Pockets to Pouchettes: Southern Purses in the 1950s

If you know anything about Southern culture, you’ll know that purses, handbags, and pocketbooks have always been a crucial part of any belle’s wardrobe. But how did they become such an integral element of women’s fashion? The answer lies in a longstanding battle in the fashion world.

Long before Kelly bags and snakeskin came into fashion, women needed a way to carry essential items without weighing themselves down. Designers and manufacturers of women’s clothing refused to add pockets to their dresses, citing a need to maintain whichever elegant figure was in vogue at the time. Women, therefore, had to outsource their need. They began by sewing small pocket-like bags and tying them around their waist, under their petticoat.[1] In the eighteenth century, reticules, “minuscule bags that women carried in their hands rather than on their hips,” became the most common method of substituting pockets.[2] The tradition of embroidered and lavishly decorated handbags originates here, as reticules became more and more common.[3] Like any trend, the materials and decorations of the bag turned into a status symbol.

Moving into the twentieth century, the purse became more and more common and amplified its role as a status symbol. As women, especially mothers, needed to carry more and more with them during the day, handbags grew in size. However, evening bags followed the opposite trend, becoming smaller and smaller as time went on. Just as the size of reticules indicated the wealth or status of the woman carrying them, so too did purses. The smaller the bag, the higher status you were, as higher-class women didn’t need to carry money or keys with them, just a tube of lipstick and a compact. After the Second World War, the pressure to perform and present social class grew exponentially, and the evening bag was a central symbol.[4] As with every other popular item, production exploded in a rainbow of materials, shapes, and models. The iconic crocodile and alligator skin, gold lamé, black velvet, and even lucite comprised just a fraction of the new and inventive materials women carried everywhere.[5]

Down at Andalusia, the Cline-O’Connors were not immune to the trends of the era. There are seven handbags in the collection, each one displaying a different facet of ‘50s culture.

Andalusia Collection: 2018.1.74

This classy black bag is instantly recognizable as a remnant of postwar culture. Its unconventional shape represents the innovation that comes from the sheer number of bags produced, resulting in all sorts of inventive shapes. The classic black color implies its frequent use, with its neutral color easy to complement.

Andalusia Collection: 2018.1.76

A standard of its time, this beige purse reflects an easy transition from day to night, large enough to carry a wallet and makeup but small enough to still be seen as respectable. Its classic clutch shape implies that the owner has a hand to spare, rather than a strap to alleviate the need.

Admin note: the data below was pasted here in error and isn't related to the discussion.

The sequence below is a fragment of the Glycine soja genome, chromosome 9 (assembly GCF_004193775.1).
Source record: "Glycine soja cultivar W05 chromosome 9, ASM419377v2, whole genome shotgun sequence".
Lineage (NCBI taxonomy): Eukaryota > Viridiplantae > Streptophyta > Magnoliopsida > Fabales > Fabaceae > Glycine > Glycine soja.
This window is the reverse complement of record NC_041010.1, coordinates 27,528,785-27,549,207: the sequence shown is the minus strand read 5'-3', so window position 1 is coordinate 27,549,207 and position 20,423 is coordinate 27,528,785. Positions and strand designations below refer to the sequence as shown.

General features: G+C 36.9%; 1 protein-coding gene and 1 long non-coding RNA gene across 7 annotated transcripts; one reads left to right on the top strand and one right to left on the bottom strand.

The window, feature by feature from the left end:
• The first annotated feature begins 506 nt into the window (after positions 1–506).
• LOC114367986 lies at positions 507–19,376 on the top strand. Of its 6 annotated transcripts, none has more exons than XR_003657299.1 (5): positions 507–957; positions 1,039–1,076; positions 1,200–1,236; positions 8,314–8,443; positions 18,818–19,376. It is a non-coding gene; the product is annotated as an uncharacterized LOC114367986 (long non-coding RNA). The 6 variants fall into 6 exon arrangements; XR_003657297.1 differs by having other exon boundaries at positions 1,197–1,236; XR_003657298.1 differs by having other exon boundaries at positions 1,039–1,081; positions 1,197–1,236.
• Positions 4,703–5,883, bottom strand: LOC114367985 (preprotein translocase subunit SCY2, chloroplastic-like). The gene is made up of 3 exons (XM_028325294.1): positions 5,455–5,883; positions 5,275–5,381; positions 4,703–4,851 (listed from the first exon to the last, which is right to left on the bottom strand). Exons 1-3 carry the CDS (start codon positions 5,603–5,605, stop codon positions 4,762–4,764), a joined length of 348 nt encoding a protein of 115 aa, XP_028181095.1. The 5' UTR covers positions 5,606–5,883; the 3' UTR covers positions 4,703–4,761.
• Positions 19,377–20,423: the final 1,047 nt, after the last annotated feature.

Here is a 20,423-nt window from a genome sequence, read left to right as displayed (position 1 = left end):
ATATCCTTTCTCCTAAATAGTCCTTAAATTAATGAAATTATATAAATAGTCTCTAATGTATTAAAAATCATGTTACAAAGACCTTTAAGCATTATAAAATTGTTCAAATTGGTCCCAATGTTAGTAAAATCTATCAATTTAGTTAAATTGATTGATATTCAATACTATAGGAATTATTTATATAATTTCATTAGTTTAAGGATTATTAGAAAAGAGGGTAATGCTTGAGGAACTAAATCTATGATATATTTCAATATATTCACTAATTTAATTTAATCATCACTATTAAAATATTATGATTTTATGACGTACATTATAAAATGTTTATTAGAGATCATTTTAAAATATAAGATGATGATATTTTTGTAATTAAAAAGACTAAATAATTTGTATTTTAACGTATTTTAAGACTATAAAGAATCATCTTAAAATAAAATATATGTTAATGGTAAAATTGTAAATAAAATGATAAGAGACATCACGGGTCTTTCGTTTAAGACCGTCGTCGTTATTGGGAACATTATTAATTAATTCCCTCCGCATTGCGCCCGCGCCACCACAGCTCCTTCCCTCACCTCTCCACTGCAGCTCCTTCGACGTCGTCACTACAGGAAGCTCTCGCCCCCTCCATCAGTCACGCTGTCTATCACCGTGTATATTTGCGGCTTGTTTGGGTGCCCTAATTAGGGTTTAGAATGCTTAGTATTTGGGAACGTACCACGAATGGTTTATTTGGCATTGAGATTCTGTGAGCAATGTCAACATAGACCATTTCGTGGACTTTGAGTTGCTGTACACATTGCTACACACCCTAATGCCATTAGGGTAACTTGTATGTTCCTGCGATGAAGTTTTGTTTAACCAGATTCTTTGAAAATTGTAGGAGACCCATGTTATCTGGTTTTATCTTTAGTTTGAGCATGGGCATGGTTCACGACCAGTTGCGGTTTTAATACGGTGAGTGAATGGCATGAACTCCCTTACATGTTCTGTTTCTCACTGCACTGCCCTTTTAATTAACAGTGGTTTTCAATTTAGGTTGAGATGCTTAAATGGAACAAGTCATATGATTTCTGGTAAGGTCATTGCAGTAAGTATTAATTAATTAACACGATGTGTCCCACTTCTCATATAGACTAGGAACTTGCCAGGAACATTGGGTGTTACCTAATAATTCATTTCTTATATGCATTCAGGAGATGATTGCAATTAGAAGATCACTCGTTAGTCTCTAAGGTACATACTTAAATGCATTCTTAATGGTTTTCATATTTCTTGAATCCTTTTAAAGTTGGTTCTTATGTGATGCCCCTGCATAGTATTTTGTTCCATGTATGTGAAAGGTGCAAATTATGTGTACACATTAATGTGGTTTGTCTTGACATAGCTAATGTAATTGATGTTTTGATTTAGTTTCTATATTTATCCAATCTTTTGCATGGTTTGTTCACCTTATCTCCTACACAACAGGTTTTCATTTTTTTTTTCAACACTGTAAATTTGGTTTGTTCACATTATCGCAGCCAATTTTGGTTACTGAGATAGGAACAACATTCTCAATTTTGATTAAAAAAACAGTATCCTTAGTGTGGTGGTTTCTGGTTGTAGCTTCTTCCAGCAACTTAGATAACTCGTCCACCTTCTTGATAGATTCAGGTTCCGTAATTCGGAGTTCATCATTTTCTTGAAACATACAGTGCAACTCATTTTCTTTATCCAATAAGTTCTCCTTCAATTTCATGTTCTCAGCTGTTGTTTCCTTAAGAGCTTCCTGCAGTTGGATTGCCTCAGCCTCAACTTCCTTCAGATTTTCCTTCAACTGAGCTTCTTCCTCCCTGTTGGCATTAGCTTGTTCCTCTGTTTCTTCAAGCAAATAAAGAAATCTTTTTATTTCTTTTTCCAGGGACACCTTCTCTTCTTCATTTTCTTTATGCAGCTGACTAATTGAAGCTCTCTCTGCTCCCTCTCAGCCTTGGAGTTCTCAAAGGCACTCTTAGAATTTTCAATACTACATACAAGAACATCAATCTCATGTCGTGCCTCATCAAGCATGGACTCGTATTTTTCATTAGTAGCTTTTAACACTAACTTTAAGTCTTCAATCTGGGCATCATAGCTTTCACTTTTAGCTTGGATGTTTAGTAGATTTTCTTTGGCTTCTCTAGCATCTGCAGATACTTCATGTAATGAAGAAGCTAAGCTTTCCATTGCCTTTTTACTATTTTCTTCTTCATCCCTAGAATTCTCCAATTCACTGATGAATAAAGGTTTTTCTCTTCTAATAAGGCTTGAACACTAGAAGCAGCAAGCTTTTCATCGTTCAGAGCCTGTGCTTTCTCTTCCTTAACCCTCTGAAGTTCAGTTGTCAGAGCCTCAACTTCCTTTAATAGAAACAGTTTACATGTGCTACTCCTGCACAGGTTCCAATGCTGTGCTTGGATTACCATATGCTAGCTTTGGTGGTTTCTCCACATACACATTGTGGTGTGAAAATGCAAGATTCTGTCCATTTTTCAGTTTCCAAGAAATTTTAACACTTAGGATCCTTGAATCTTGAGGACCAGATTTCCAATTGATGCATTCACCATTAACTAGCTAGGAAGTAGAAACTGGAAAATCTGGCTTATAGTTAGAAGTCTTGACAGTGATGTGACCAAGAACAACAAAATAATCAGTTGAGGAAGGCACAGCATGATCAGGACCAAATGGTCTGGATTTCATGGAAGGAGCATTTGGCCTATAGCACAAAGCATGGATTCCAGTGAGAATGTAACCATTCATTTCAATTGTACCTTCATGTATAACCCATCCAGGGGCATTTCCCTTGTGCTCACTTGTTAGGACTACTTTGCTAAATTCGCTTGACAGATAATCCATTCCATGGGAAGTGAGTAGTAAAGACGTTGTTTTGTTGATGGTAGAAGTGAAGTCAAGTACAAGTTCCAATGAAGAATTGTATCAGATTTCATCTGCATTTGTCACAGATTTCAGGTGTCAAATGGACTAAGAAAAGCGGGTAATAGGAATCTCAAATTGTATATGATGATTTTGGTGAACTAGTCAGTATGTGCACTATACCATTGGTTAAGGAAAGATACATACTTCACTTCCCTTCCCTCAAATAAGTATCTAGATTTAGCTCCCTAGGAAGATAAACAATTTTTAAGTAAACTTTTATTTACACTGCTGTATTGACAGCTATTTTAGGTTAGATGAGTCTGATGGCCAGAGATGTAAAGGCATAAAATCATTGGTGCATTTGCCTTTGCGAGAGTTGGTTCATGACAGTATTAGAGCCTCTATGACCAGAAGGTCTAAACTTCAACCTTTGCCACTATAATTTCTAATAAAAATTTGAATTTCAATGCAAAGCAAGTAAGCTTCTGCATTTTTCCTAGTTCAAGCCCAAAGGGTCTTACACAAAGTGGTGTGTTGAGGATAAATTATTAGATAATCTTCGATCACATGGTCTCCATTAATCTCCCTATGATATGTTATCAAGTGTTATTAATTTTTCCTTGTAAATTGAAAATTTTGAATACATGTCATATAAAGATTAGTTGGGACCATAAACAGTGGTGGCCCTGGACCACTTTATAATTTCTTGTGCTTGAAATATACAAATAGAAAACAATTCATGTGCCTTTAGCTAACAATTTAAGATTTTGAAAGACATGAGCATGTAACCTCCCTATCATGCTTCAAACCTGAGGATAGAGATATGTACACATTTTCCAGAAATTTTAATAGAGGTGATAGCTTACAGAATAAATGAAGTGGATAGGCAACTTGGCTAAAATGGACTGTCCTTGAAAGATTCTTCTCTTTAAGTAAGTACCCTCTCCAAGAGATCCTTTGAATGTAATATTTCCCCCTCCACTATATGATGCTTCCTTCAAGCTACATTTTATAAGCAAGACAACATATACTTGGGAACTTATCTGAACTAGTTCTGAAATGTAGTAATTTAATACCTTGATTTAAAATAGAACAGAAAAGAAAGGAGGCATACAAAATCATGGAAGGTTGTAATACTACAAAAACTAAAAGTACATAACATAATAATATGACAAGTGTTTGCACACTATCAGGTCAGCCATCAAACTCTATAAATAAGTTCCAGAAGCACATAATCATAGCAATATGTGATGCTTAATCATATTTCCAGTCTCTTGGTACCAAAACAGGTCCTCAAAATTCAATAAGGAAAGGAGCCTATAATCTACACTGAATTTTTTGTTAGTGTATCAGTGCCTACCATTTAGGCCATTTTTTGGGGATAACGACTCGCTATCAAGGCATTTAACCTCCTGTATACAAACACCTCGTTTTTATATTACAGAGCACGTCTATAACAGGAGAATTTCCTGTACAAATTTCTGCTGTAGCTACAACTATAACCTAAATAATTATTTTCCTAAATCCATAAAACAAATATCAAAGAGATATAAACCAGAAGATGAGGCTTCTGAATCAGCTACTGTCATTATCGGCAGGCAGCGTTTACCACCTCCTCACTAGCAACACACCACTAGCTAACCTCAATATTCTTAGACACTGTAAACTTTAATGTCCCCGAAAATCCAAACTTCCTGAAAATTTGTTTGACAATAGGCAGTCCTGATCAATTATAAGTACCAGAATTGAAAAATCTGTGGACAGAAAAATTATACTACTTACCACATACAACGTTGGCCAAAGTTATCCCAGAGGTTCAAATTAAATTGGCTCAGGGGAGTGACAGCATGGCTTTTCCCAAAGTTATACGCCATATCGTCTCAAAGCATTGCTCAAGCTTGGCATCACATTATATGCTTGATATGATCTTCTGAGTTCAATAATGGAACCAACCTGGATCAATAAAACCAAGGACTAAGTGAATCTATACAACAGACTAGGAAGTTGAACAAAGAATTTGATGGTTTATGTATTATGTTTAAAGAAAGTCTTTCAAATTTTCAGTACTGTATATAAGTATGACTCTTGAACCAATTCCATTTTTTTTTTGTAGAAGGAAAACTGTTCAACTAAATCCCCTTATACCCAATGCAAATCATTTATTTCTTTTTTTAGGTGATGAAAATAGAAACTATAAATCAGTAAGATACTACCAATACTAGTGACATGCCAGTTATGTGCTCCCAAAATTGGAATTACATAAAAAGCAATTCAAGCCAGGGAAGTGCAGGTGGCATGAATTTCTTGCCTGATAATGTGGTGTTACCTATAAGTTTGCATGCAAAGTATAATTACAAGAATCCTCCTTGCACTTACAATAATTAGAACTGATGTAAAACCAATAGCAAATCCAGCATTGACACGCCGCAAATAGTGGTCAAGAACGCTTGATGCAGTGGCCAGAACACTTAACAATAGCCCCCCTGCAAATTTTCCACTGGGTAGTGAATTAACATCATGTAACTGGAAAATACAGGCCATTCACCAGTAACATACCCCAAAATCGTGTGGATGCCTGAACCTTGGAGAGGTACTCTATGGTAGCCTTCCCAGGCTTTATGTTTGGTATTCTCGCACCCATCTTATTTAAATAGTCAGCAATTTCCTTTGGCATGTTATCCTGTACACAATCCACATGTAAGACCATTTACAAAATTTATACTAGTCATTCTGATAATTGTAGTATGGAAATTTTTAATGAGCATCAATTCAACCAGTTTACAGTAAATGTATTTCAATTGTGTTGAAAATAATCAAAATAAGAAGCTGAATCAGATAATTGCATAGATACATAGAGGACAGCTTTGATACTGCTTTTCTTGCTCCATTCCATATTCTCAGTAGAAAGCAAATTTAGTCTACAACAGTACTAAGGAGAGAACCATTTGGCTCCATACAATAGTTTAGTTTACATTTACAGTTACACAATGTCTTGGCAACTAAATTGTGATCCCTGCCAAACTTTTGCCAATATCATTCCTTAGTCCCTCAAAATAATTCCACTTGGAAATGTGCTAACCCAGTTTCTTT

Andalusia Collection: 2018.1.77

Reminiscent of the older reticules, this pouchette style bag indulges in luxurious beading and embroidery. Its short drawstring makes it an “easy to carry travel bag” while still maintaining an air of sophistication.[6]

While not as common today, and certainly not as integral a part of a complex social order, handbags still remain as a definitive element in fashion. Purses (and their designers) are only becoming more inventive as time goes on. Flannery herself may not have had much to say on the topic, but she still remained a part of the culture.

[1] “Wearing Pockets,” A history of pockets (Victoria and Albert Museum, Cromwell Road, South Kensington, London SW7 2RL. Telephone +44 (0)20 7942 2000. Email vanda@vam.ac.uk, February 8, 2013), http://www.vam.ac.uk/content/articles/a/history-of-pockets/.

[2] Rachel Lubitz, “The Weird, Complicated, Sexist History of Pockets,” February 19, 2016, https://www.mic.com/articles/133948/the-weird-complicated-sexist-history-of-pockets.

[3] David James, “The History of Handbags – a 5-Minute Guide,” 5-Minute History, May 1, 2017, https://fiveminutehistory.com/the-history-of-handbags-a-5-minute-guide/.

[4] “1950s Handbags, Purses, and Evening Bag Styles,” Vintage Dancer, accessed May 22, 2020, https://vintagedancer.com/1950s/1950s-handbags-purses-styles/.

[5] Patricia Ryan, “1950s Purses & Handbags: Styles, Trends & Pictures,” RetroWaste, accessed May 22, 2020, https://www.retrowaste.com/1950s/fashion-in-the-1950s/1950s-purses-handbags-styles-trends-pictures/.

[6] “1950s Handbags, Purses, and Evening Bag Styles,” Vintage Dancer, accessed May 22, 2020, https://vintagedancer.com/1950s/1950s-handbags-purses-styles/.

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